I think about computer/network security, and the Firefox browser. It is an open source browser that allows any and all to easily find it's flaws. It is also one of the most secure internet browsers in town. Coincidence?


In the IT world, though, there are also questions about how the information is divulged. Normally, if you find a security vulnerability you would divulge it to the people responsible for maintaining that software first, in private, giving them time for a fix before publicizing the vulnerability. To just tell the world there's a weakness in a bank's security without first giving the bank a chance to fix it is opening a can of worms, but of course if the bank doesn't take it seriously, or tries to prevent you from divulging the information once they've been given time to fix it, that's another matter.

Not Kirilius

I don't understand the last post. Who asked to make this you life's work? This exercise is akin to a hobby, kind of like model railroading or writing. Sure, it takes a lot of time. You do it because you love it.


I think it is a matter of taste to some degree. I think hiding weakness provides some people with a sense of control that isn't present when weakness is out in the open. That said, my personal preference is for openness because I'm curious and always want to see things as they really are.

David Zetland

Yeah -- except that innocent people get killed in bank robberies, people are taking other people's stuff in bank robberies and bank robbers are not really the robin hood types we'd root for.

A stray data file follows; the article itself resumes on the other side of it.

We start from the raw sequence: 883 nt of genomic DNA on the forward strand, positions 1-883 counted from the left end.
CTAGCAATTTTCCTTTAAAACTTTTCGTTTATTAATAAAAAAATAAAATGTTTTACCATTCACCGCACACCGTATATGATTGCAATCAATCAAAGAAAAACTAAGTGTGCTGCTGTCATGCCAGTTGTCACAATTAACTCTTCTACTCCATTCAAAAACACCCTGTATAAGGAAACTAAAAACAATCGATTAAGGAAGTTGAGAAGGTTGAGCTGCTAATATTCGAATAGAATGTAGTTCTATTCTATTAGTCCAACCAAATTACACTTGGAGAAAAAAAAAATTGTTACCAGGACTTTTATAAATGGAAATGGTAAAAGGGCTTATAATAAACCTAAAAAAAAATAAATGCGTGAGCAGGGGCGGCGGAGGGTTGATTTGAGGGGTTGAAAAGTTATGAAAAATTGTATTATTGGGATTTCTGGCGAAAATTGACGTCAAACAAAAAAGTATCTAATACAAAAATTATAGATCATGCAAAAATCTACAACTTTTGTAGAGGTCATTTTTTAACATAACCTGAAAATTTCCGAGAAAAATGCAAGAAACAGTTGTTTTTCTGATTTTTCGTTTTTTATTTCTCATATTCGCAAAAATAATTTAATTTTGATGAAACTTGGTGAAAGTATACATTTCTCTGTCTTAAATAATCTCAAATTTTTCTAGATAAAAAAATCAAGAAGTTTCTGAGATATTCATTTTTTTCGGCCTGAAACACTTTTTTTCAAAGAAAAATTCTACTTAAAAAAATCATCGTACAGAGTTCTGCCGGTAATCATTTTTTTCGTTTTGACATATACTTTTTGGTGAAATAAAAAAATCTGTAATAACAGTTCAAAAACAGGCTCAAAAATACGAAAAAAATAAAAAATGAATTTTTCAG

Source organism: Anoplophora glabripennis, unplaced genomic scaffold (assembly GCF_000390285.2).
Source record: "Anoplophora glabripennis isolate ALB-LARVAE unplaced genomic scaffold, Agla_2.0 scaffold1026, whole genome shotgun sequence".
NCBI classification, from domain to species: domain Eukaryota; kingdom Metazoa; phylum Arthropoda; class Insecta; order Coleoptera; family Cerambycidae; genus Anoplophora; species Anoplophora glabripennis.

Let's stick with crimes of passion and corruption and root for the solvers instead of the criminals.

[unless, of course, you're just joking...]


Divulging and exploring my vulnerabilities seems to be the right thing to do because presumably it will lead to a concentrated effort to improve myself by removing these vulnerabilities.

However, this task will take up a lot of time and energy - something I'd rather spend somewhere else. In other words I don't want to spend my live building walls to protect me.

Of course this does not mean I will pretend I don't see my weaknesses. If I see that I am vulnerable in some way I will use my common sense to try to improve myself in that respect but I will not make this my life quest ;-)


The former, as long as the banks are party to this exploration. (That is, they don't ignore vulnerabilities as they come up)


I had asked myself for years the same question… but I am inclined to think that if we must choose one way or another for every scenario, the “openness” way is preferable.

The IT security professionals have pondered the same question for years too and the majority is now also for the Open Source way too. It is well known among them that some fairly equally attacked proprietary software is more vulnerable than opensource ones. (No, I was not referring to MS Windows!)

J High

I have a friend who is a detective on a bank robbery task force. His job is to intercept and predict bank robberies. Apparently, robbers are VERY predictable.

But really, if you wanted to get a lot more money, and have little to no criminal charges, just apply for a bunch of credit cards and only partially pay them back. Your credit will take a 7 year hit, but you could net 100,000- Much more than you'll ever get from a bank robbery and without the criminal charges and high stakes.